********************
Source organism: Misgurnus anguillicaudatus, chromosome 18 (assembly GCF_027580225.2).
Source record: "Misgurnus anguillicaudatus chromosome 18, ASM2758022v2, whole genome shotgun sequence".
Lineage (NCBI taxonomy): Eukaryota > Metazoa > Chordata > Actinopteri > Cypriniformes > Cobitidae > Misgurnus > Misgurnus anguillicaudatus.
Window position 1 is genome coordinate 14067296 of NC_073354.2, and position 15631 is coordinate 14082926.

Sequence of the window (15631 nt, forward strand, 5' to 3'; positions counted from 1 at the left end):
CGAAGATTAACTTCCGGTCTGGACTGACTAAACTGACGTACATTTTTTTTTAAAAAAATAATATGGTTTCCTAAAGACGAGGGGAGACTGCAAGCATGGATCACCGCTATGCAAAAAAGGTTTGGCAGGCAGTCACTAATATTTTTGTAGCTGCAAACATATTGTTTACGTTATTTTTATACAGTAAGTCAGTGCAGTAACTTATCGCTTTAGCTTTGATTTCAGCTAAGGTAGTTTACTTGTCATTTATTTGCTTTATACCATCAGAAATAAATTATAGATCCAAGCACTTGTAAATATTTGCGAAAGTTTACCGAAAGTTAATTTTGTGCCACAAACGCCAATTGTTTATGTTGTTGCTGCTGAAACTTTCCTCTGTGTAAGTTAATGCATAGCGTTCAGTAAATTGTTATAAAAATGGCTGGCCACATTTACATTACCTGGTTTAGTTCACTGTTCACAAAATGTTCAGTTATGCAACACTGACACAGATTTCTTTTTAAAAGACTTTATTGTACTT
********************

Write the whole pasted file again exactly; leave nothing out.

Source organism: Misgurnus anguillicaudatus, chromosome 18 (assembly GCF_027580225.2).
Source record: "Misgurnus anguillicaudatus chromosome 18, ASM2758022v2, whole genome shotgun sequence".
Lineage (NCBI taxonomy): Eukaryota > Metazoa > Chordata > Actinopteri > Cypriniformes > Cobitidae > Misgurnus > Misgurnus anguillicaudatus.
Window position 1 is genome coordinate 14067296 of NC_073354.2, and position 15631 is coordinate 14082926.

Sequence of the window (15631 nt, forward strand, 5' to 3'; positions counted from 1 at the left end):
CGAAGATTAACTTCCGGTCTGGACTGACTAAACTGACGTACATTTTTTTTTAAAAAAATAATATGGTTTCCTAAAGACGAGGGGAGACTGCAAGCATGGATCACCGCTATGCAAAAAAGGTTTGGCAGGCAGTCACTAATATTTTTGTAGCTGCAAACATATTGTTTACGTTATTTTTATACAGTAAGTCAGTGCAGTAACTTATCGCTTTAGCTTTGATTTCAGCTAAGGTAGTTTACTTGTCATTTATTTGCTTTATACCATCAGAAATAAATTATAGATCCAAGCACTTGTAAATATTTGCGAAAGTTTACCGAAAGTTAATTTTGTGCCACAAACGCCAATTGTTTATGTTGTTGCTGCTGAAACTTTCCTCTGTGTAAGTTAATGCATAGCGTTCAGTAAATTGTTATAAAAATGGCTGGCCACATTTACATTACCTGGTTTAGTTCACTGTTCACAAAATGTTCAGTTATGCAACACTGACACAGATTTCTTTTTAAAAGACTTTATTGTACTT